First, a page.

AFFiRiS announces preclinical results of monoclonal antibody mAB C6-17 in Huntington's

AFFiRiS, a clinical-stage biotechnology company developing novel disease-modifying specific active immunotherapies (SAITs), today announced that detailed preclinical results with its monoclonal antibody mAB C6-17 to treat Huntington's Disease (HD) were published in the peer-reviewed journal Neurobiology of Disease.

Huntington's disease (HD) is a hereditary neurodegenerative disorder characterized by changes in personality, impairments in cognition and loss of motor function, leading to death over a period of 10 to 30 years. The disease is caused by a highly polymorphic CAG trinucleotide expansion in the gene encoding for the huntingtin protein (HTT). The resulting mutant huntingtin protein (mutHTT) is ubiquitously expressed but also exhibits the ability to propagate from cell-to-cell to disseminate pathology; a property, which may serve as a new therapeutic focus and suggest that immunotherapy may provide a viable approach to neutralize mutHTT in the extracellular space.

Accordingly, AFFiRiS set out to develop a monoclonal antibody (mAB) targeting a particularly exposed region of the HTT protein. The results published in Neurobiology of Disease show that this monoclonal antibody, designated C6-17 effectively binds mutHTT and is able to deplete the protein from cell culture supernatants. Using cell-based assays, AFFiRiS demonstrated that extracellular secretion of mutHTT into cell culture media and its subsequent uptake in recipient HeLa cells can be almost entirely blocked by mAB C6-17. Immunohistochemical stainings of post-mortem HD brain tissue confirmed the specificity of mAB C6-17 to human mutHTT aggregates.

New therapies for Huntington's disease are urgently needed to address the root cause of this debilitating disease. Our findings demonstrate that mAB C6-17 not only successfully engages with its target, mutHTT, but also inhibits cell uptake. This suggests that the antibody could interfere with the pathological processes of mutHTT spreading in vivo. These results validate our HTT/mutHTT targeting monoclonal antibody that could ultimately be used as passive immunotherapy to treat features of Huntington's disease."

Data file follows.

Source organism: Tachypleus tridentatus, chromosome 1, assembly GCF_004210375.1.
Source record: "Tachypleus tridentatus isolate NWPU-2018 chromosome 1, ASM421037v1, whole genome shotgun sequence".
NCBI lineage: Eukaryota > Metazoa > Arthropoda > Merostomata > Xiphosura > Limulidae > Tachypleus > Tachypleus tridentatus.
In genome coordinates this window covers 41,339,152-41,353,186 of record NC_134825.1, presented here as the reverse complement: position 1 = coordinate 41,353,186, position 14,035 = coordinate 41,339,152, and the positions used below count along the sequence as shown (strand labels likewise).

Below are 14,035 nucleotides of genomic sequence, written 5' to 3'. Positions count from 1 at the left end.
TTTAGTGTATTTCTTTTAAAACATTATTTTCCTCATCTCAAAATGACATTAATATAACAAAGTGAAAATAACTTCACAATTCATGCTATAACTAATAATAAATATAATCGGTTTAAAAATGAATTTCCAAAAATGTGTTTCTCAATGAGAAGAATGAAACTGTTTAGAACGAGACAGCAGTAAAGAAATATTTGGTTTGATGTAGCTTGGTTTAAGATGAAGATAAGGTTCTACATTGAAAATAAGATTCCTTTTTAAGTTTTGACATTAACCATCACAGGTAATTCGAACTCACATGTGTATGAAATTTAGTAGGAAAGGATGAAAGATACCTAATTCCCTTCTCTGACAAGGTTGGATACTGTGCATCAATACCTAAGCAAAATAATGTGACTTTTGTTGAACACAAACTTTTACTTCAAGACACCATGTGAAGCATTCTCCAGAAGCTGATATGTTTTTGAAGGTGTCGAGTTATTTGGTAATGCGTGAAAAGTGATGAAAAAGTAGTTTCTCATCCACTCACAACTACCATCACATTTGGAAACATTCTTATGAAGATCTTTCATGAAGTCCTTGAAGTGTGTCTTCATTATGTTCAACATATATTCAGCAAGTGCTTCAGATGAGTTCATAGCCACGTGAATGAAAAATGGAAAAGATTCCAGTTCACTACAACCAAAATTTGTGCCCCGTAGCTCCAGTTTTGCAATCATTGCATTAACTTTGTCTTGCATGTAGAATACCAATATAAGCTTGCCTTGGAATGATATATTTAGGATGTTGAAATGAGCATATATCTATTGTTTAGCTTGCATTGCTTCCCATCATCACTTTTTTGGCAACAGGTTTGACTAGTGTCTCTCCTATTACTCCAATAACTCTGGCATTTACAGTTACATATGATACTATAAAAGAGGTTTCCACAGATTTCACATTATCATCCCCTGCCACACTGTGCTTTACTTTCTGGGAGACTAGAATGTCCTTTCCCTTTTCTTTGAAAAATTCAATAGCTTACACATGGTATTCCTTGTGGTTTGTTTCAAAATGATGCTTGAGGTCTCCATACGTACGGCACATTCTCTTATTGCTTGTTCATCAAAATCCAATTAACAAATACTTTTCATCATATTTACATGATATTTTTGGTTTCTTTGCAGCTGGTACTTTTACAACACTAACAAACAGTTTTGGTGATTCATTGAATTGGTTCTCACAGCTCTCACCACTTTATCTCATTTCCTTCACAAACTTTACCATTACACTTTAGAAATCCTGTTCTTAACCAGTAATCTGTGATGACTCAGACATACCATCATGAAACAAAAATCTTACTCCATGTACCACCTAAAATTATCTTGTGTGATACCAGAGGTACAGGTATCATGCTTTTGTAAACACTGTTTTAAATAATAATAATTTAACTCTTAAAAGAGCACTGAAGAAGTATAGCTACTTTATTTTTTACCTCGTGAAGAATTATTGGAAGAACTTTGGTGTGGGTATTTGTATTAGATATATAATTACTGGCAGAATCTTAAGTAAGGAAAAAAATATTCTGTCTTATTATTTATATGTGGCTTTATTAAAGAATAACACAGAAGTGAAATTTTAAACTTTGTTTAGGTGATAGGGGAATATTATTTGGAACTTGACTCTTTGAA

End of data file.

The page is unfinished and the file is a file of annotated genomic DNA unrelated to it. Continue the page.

Günther Staffler, PhD, Chief Technology Officer of AFFiRiS AG

The majority of current preclinical and clinical mutHTT lowering strategies are based on gene silencing such as micro ribonucleic acids (miRNA) and anti-sense oligonucleotides (ASOs). These strategies are geared towards targeting mutHTT expression in the brain to interfere with the abnormal protein directly within neurons. However, mutHTT is ubiquitously expressed and antibodies would allow targeting of extracellular mutHTT throughout the body (brain and peripheral organs, tissues and plasma). This would be one of the most attractive features of this therapeutic approach.

Previous reports indicate that the ability of peripheral antibodies to enter the brain is limited. However, considering that the peripheral nervous system can impact the central nervous system, our antibody may have the capacity to exert some beneficial effect on the brain as well, by influencing mutHTT levels in the periphery. Additionally, combining our antibodies with intracellularly acting ASO or miRNA could provide us with a two-pronged therapy that can simultaneously tackle both intra and extracellular mutHTT. Antibody-based interventions have been demonstrated to be safe and straightforward in application and handling. As such we foresee that antibodies, such as our lead antibody C6-17, could pioneer a new therapeutic strategy for reducing extracellular mutHTT, giving hope to patients suffering from this extremely serious and difficult to treat disease."

Noel Barrett, Ph.D., CEO of AFFiRiS AG

Source:
Journal reference:

Bartl, S., et al. (2020) Inhibiting cellular uptake of mutant huntingtin using a monoclonal antibody: Implications for the treatment of Huntington's disease. Neurobiology of Disease. doi.org/10.1016/j.nbd.2020.104943.

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